Why? Well, after cheering us on in Galveston in April, my sister’s sister-in-law, Melanie, was inspired to try a 70.3 race herself. As the emails started flying (it’s more fun to coerce friends and family to do a race with you….) I said I’d sign up for the Oilman Triathlon in November if …. IF my older brother, Jim, would do it, too. Jim agreed so the training was on! My sister, Mary, also signed up for the fun.
The Oilman 70.3 race was held at the La Torretta Del Lago Resort and Spa on Lake Conroe, north of Houston, in Montgomery, TX. Nearly a full year of drought and a summer with temperatures at or exceeding 100 degrees – Lake Conroe was several feet below its normal levels. This caused the race directors to make adjustments the swim course several times before race day. I arrived on the Thursday before the event – they had been having very cold mornings in Texas and so we were lucky that the day of the event, it warmed up to 60 degrees in the morning and 80 by the time we were on the run. (For me… that was a little hot, but the Texas folks are used to it.)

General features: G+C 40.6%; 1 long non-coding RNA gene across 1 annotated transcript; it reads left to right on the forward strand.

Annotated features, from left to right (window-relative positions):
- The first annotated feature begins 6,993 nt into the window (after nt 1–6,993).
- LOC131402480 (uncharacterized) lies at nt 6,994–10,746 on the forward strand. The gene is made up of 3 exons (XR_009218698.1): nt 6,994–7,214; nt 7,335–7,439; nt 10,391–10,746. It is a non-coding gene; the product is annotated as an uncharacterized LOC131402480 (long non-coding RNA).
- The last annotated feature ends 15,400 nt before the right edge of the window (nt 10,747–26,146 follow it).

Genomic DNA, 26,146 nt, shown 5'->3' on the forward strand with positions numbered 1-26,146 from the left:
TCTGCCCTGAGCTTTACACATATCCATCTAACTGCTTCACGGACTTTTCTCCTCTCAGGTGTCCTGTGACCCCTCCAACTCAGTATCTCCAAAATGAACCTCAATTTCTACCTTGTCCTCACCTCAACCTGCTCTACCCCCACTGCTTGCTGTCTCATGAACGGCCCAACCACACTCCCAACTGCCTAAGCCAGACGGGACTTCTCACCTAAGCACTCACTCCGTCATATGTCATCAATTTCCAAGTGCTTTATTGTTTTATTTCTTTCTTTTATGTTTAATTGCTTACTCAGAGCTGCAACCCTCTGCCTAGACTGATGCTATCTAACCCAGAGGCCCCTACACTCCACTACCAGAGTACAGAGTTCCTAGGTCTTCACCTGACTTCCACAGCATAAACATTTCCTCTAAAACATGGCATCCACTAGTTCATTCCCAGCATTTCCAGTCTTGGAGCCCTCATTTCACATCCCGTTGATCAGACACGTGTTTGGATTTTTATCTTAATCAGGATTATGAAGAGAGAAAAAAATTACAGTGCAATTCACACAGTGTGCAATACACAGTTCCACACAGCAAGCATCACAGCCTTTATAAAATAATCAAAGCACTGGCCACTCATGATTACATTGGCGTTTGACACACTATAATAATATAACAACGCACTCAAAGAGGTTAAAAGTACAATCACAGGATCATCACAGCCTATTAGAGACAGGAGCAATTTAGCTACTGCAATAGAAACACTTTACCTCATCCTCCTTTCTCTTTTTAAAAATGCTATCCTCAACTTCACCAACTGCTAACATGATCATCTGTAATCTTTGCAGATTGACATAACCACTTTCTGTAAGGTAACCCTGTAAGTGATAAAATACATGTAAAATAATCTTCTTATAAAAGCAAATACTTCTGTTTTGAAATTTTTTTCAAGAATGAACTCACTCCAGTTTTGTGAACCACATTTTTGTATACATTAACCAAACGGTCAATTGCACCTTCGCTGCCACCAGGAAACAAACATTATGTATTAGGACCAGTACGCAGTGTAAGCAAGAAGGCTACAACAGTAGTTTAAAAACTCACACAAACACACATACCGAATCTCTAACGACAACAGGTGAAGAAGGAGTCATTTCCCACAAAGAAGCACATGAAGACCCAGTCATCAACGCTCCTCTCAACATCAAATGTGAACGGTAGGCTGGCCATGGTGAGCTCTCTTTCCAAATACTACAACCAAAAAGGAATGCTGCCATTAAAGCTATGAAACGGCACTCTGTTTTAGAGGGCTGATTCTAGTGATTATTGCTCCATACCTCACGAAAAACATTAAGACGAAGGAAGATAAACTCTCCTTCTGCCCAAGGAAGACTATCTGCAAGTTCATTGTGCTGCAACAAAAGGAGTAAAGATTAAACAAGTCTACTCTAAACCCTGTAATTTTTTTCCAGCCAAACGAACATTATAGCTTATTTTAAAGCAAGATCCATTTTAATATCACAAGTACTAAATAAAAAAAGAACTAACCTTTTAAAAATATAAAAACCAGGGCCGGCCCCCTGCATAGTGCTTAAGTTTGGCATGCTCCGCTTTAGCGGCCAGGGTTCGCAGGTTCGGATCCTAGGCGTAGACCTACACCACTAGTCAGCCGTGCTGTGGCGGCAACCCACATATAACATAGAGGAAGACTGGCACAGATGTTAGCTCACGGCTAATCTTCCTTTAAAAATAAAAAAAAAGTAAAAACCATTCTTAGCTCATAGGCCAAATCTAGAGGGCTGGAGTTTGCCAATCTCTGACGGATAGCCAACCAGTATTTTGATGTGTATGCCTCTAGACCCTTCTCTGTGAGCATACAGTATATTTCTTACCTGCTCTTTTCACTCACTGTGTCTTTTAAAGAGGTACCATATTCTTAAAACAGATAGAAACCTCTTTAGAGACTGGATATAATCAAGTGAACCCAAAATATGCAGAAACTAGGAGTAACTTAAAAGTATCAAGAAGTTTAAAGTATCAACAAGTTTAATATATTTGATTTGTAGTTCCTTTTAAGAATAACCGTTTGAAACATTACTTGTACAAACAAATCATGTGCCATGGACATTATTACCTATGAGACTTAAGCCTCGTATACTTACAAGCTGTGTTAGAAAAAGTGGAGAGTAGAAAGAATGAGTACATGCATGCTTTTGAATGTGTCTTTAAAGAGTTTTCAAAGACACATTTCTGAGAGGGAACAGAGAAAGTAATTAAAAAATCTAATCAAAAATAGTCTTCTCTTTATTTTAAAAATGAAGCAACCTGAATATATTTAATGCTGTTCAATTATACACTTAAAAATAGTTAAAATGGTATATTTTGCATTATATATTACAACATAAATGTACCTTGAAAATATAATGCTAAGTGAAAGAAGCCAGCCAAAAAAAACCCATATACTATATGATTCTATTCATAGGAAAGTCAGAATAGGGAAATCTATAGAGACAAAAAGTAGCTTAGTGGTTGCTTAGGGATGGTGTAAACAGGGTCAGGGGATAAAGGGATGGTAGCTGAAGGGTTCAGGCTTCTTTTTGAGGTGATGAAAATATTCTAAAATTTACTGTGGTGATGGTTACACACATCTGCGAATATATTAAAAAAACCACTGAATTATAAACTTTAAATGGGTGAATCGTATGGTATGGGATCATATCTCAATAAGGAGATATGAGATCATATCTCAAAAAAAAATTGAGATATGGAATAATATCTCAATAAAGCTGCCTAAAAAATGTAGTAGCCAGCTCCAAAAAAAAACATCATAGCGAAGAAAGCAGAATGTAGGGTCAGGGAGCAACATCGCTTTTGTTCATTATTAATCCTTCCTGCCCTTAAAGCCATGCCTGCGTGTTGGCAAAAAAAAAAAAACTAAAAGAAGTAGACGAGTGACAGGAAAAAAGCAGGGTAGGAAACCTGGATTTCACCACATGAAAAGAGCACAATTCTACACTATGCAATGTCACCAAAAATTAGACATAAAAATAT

Because the course was changed so many times, I didn’t really know the path of the swim course. There were buoys everywhere and the race director tried to explain the odd shaped course. I was in the first wave of “Under 34 and Athenas“. I’m a mid-pack swimmer, so I was able to just follow the swimmers in front of me. As the other waves came through, I did get a good kick in the jaw as I got sandwiched in-between two male swimmers. For this race I rented a sleeveless suit. In my full wetsuit, my arms and chest feel constricted on longer distance swims. I’m just not comfortable. So, I thought I’d give a sleeveless suit a try. In pool practice I really LOVED the feel of the sleeveless suit, so I was excited to try it out for the event. I do believe the sleeveless is the way to go. Free rotation of my arms along with the right flotation assistance in my core was awesome. I did, however, repeat a mistake I’ve made in the past. About half way through the swim I got that classic constricted feeling. The anxiety of being in “race mode” always seems to have me feeling like I’m being choked by my wetsuit. It wasn’t until I finally ripped the Velcro open on the suit’s neck, did I feel comfortable. You’d think I’d learn this by now for as many tri’s that I’ve done! As I rounded the last buoy, I saw a lot of the racers standing up and wading in the water toward transition. It wasn’t until I reached the same point did I realize that the water was so shallow, that my hands would drag the bottom of every stroke. But if I stood up to walk, the muddy bottom wasn’t easy to get traction on. So, I ended up doing a combination of dolphin dives and walking to reach the end of the swim.